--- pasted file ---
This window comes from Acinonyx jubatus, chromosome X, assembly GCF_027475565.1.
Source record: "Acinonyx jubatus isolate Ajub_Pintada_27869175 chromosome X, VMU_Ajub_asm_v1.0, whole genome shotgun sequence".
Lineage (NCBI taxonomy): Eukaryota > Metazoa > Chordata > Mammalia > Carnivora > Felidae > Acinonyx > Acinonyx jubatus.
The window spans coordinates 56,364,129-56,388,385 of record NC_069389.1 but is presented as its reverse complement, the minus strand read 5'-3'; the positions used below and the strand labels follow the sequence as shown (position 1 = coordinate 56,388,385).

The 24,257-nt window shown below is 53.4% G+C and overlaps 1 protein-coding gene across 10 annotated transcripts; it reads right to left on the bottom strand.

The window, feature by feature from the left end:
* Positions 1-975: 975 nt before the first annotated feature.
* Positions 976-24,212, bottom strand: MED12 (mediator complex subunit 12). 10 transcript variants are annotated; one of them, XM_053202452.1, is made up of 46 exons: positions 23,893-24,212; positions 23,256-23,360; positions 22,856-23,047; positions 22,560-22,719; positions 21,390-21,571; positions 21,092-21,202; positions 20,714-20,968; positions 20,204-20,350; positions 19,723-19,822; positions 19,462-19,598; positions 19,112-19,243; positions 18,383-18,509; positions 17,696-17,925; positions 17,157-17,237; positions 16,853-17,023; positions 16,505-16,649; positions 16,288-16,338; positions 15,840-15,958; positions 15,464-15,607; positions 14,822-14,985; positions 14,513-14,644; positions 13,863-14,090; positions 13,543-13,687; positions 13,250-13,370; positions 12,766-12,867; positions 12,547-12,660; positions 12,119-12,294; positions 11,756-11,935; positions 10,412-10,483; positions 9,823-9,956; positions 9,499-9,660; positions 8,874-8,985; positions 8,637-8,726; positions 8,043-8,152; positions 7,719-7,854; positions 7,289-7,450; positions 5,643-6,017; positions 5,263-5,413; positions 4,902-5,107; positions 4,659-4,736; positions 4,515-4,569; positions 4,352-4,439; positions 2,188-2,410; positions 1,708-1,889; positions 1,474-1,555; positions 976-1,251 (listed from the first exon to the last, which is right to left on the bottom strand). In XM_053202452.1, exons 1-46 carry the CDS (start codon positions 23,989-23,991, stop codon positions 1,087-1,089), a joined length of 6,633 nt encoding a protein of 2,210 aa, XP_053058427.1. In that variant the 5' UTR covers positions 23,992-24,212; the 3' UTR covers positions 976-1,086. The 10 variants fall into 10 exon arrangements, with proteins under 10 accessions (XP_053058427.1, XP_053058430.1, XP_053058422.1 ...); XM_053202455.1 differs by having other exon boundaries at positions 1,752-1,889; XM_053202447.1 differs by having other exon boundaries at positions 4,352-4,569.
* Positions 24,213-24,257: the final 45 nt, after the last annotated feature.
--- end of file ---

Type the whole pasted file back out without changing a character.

This window comes from Acinonyx jubatus, chromosome X, assembly GCF_027475565.1.
Source record: "Acinonyx jubatus isolate Ajub_Pintada_27869175 chromosome X, VMU_Ajub_asm_v1.0, whole genome shotgun sequence".
Lineage (NCBI taxonomy): Eukaryota > Metazoa > Chordata > Mammalia > Carnivora > Felidae > Acinonyx > Acinonyx jubatus.
The window spans coordinates 56,364,129-56,388,385 of record NC_069389.1 but is presented as its reverse complement, the minus strand read 5'-3'; the positions used below and the strand labels follow the sequence as shown (position 1 = coordinate 56,388,385).

The 24,257-nt window shown below is 53.4% G+C and overlaps 1 protein-coding gene across 10 annotated transcripts; it reads right to left on the bottom strand.

The window, feature by feature from the left end:
* Positions 1-975: 975 nt before the first annotated feature.
* Positions 976-24,212, bottom strand: MED12 (mediator complex subunit 12). 10 transcript variants are annotated; one of them, XM_053202452.1, is made up of 46 exons: positions 23,893-24,212; positions 23,256-23,360; positions 22,856-23,047; positions 22,560-22,719; positions 21,390-21,571; positions 21,092-21,202; positions 20,714-20,968; positions 20,204-20,350; positions 19,723-19,822; positions 19,462-19,598; positions 19,112-19,243; positions 18,383-18,509; positions 17,696-17,925; positions 17,157-17,237; positions 16,853-17,023; positions 16,505-16,649; positions 16,288-16,338; positions 15,840-15,958; positions 15,464-15,607; positions 14,822-14,985; positions 14,513-14,644; positions 13,863-14,090; positions 13,543-13,687; positions 13,250-13,370; positions 12,766-12,867; positions 12,547-12,660; positions 12,119-12,294; positions 11,756-11,935; positions 10,412-10,483; positions 9,823-9,956; positions 9,499-9,660; positions 8,874-8,985; positions 8,637-8,726; positions 8,043-8,152; positions 7,719-7,854; positions 7,289-7,450; positions 5,643-6,017; positions 5,263-5,413; positions 4,902-5,107; positions 4,659-4,736; positions 4,515-4,569; positions 4,352-4,439; positions 2,188-2,410; positions 1,708-1,889; positions 1,474-1,555; positions 976-1,251 (listed from the first exon to the last, which is right to left on the bottom strand). In XM_053202452.1, exons 1-46 carry the CDS (start codon positions 23,989-23,991, stop codon positions 1,087-1,089), a joined length of 6,633 nt encoding a protein of 2,210 aa, XP_053058427.1. In that variant the 5' UTR covers positions 23,992-24,212; the 3' UTR covers positions 976-1,086. The 10 variants fall into 10 exon arrangements, with proteins under 10 accessions (XP_053058427.1, XP_053058430.1, XP_053058422.1 ...); XM_053202455.1 differs by having other exon boundaries at positions 1,752-1,889; XM_053202447.1 differs by having other exon boundaries at positions 4,352-4,569.
* Positions 24,213-24,257: the final 45 nt, after the last annotated feature.